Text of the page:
This post is part of a guest writing series for the Pranakriya School of Healing arts. You can see the original post here.
It’s rare that I incorporate quotes into my teaching or turn to them for inspiration. Taking a few words out of context never feels sincere to me, and I shy away from oversimplifying concepts. And in practical terms, memorization is not my strong suit and I’m likely to laughably misquote someone. Despite all that, a quote that struck a chord with me several years ago and continues to cause me to pause is “The highest spiritual practice is self-observation without judgment”(Swami Kripalu). I come back to this quote often, not so much because it rings loudly true to me, but because I always want to respond with “Really? Is it?”
I don’t know if it’s True, as in the absolute Highest practice, but it might be, and I do know that it’s incredibly powerful. Practicing self-observation without judgment is challenging for me. But, when I choose to practice it on my mat, and especially these days in the parenting of my baby daughter, it is a valuable reframe for me. When I find myself struggling or my mind spinning on how to fix something, I can pause and ask myself what it might look like to observe what’s happening without labelling it good or bad or qualifying it in any way. This creates an opportunity to pause and allow more ease. In that moment of stepping back and observing, inevitably compassion rises to the surface and objective sight provides equanimity. When I waste energy on judgment, there is less energy available to take in what is. When I judge my practice, myself, or my parenting, I limit what I can see. I limit taking in the whole of what is and start only seeing the parts, especially those parts I don’t believe are good enough. Even if I judge the way I am doing things to be excellent, I limit the potential for those things to be more or different; through judgement I limit expansion. If I am concerned about what my practice should look like, I miss out on celebrating what my practice does look like. When I get lost in my parenting “failures,” I can no longer see my relationship with my daughter as a beautiful, messy journey that two imperfect beings are navigating together. When I judge or over-analyze myself as a mother, I slip into grasping for control rather than surrendering to the fact that I can only control so much.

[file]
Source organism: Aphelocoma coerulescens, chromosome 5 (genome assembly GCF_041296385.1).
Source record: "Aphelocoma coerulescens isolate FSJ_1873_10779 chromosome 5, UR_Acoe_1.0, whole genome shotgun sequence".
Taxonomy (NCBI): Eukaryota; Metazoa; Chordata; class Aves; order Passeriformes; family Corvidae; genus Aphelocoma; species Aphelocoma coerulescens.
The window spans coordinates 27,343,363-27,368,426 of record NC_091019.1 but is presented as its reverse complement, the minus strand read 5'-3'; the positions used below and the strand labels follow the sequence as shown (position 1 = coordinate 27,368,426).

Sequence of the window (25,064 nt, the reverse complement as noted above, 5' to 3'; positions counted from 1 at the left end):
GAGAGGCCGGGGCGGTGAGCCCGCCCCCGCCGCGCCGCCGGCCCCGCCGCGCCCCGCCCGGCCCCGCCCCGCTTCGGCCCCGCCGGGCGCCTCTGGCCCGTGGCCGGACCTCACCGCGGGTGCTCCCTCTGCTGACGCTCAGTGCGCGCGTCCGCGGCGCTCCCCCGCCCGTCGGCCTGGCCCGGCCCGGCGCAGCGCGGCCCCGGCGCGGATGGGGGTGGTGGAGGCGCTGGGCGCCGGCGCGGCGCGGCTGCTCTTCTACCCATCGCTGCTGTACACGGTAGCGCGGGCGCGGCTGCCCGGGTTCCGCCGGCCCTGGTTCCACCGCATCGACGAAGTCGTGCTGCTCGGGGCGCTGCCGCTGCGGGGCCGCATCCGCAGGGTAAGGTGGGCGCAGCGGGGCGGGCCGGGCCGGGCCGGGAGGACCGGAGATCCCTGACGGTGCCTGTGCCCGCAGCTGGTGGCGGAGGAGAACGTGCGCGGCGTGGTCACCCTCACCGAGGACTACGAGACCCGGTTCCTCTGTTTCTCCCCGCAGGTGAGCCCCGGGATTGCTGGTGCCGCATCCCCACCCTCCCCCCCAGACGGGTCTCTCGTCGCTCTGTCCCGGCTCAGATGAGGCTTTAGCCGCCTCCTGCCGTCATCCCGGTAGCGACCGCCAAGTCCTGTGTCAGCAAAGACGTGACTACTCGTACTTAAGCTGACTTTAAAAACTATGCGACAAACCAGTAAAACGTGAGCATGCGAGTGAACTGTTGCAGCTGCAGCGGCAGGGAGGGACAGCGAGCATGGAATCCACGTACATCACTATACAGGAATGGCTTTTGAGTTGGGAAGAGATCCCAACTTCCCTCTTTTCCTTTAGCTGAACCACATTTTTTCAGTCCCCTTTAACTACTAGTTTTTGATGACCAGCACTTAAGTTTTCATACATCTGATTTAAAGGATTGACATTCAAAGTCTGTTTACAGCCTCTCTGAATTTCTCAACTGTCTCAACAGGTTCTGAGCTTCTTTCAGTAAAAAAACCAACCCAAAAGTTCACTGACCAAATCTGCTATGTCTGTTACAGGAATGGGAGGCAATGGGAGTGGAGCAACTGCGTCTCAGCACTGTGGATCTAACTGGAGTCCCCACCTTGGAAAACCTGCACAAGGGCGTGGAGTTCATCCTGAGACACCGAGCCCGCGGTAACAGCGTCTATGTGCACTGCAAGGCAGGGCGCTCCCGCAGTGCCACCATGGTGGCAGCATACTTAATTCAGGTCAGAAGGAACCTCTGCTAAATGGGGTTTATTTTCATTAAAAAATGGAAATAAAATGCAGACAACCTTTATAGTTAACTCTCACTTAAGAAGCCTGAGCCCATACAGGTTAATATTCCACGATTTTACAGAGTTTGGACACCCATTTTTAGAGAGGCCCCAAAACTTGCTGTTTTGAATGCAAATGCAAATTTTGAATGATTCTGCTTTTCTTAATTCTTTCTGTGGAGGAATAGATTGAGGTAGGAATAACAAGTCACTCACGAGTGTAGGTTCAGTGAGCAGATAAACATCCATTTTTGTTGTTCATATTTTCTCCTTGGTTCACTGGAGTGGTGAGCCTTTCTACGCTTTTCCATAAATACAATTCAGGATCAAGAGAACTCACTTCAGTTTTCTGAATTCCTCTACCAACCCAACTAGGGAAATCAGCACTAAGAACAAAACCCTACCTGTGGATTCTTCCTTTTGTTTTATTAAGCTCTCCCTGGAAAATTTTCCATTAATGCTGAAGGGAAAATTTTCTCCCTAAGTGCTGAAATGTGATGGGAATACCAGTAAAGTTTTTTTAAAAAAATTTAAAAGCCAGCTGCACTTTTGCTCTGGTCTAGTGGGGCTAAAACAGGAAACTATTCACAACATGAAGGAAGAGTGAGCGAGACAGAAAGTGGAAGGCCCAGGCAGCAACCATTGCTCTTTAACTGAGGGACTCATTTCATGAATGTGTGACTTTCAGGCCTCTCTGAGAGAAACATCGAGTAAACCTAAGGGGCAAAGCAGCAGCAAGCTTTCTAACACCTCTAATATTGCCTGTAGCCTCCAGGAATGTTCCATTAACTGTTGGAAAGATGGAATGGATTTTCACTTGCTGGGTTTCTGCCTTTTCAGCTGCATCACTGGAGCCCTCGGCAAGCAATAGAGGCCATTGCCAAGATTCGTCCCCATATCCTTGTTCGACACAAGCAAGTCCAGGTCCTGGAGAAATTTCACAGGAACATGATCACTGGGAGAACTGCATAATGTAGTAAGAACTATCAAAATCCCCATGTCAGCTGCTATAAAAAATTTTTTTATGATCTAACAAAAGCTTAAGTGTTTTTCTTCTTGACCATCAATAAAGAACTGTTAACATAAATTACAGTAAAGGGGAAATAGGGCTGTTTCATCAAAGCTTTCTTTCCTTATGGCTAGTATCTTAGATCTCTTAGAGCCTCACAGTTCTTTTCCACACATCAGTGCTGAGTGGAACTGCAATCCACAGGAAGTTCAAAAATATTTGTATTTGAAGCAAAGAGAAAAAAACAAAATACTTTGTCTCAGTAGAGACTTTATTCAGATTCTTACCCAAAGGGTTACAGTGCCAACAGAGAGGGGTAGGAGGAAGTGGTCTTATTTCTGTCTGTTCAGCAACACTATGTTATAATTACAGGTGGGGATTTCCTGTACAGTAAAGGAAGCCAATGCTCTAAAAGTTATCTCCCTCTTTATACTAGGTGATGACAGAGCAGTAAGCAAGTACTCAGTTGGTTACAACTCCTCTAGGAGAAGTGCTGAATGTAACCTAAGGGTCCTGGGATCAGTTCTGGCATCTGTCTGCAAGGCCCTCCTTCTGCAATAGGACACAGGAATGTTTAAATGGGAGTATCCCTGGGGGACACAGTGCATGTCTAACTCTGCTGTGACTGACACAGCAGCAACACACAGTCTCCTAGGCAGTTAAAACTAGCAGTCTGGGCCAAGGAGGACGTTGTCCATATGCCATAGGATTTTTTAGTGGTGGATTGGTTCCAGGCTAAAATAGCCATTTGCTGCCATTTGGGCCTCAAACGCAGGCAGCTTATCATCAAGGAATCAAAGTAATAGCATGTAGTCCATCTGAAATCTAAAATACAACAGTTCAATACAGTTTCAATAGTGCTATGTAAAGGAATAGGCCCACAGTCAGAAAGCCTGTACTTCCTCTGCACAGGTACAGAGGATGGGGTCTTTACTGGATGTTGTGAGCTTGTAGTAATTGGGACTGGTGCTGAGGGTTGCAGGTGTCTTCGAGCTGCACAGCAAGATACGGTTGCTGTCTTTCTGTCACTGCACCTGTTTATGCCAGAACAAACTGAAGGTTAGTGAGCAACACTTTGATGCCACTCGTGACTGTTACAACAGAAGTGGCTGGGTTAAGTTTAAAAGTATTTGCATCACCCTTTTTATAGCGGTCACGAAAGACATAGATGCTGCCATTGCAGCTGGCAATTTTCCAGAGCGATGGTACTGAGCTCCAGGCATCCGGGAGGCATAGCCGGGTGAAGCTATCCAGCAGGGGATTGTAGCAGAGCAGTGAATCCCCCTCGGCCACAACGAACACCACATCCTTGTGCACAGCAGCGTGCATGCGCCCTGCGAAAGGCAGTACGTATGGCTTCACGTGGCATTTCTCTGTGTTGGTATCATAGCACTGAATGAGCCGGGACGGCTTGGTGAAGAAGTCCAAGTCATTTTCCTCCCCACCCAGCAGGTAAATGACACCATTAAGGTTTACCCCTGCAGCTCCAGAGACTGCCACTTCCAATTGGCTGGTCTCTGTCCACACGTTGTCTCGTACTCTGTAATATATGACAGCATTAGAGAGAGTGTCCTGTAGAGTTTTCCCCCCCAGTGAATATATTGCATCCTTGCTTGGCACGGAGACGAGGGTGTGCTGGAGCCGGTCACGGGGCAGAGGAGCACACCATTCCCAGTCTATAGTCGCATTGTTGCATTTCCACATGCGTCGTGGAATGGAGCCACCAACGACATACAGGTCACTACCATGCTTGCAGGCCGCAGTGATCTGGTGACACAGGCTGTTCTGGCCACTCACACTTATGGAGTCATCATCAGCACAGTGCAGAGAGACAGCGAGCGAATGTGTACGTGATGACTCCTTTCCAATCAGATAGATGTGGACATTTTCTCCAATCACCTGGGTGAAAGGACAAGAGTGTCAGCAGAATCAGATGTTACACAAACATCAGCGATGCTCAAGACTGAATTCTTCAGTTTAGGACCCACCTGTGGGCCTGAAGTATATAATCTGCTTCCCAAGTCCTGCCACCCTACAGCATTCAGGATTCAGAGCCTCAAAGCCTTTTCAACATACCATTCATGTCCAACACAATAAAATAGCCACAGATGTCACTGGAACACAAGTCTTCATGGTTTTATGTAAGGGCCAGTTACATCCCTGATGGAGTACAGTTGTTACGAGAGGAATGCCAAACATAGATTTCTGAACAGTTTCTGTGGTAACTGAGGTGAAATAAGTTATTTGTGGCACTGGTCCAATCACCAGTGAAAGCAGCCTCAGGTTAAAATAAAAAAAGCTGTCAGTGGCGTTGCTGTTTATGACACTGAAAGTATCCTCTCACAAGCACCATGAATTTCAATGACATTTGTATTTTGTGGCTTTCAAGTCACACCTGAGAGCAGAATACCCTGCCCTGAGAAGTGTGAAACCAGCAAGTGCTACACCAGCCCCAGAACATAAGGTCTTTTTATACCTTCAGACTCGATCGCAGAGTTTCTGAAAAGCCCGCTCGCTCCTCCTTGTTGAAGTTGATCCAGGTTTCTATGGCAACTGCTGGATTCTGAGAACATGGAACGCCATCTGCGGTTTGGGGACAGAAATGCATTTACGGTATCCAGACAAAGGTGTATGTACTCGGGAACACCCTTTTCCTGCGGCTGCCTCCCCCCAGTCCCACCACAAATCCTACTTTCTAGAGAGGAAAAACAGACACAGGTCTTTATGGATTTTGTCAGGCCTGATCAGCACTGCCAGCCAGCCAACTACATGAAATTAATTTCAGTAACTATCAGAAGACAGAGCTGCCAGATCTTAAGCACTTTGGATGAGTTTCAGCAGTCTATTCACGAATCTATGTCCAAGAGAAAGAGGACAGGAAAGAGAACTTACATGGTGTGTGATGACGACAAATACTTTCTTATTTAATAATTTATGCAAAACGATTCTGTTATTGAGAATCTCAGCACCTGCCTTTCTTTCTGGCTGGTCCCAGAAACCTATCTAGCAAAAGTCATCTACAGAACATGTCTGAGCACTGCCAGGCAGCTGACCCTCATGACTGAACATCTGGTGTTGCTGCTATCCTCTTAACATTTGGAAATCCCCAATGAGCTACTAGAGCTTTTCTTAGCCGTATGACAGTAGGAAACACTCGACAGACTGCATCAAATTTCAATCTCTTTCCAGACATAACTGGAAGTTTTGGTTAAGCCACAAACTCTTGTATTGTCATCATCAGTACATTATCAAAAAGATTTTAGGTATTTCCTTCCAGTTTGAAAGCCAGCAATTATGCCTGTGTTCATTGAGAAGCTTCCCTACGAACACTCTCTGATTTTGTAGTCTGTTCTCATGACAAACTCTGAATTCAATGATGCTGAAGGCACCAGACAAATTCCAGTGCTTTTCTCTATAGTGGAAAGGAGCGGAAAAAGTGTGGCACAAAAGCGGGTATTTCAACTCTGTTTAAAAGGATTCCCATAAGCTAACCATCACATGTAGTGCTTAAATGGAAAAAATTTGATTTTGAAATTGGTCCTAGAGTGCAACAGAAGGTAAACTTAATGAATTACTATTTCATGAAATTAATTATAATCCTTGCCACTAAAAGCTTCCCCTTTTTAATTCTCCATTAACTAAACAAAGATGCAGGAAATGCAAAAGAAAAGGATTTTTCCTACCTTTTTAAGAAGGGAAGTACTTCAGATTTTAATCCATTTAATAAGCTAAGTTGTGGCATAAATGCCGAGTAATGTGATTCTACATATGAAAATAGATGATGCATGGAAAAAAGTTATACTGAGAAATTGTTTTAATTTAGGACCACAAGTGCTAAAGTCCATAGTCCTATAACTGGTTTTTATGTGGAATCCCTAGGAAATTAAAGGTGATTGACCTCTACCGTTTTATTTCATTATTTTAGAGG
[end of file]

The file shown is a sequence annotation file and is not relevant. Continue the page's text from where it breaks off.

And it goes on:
Self-observation without judgment. Is it the highest spiritual practice? I don’t know. What I do know is that it gives me a chance quiet my ego, an opportunity to allow for more, and a moment to humbly and joyfully say, “I don’t have the answer and maybe I don’t need to have it.” That gives me peace. And that, for me, is worth practicing.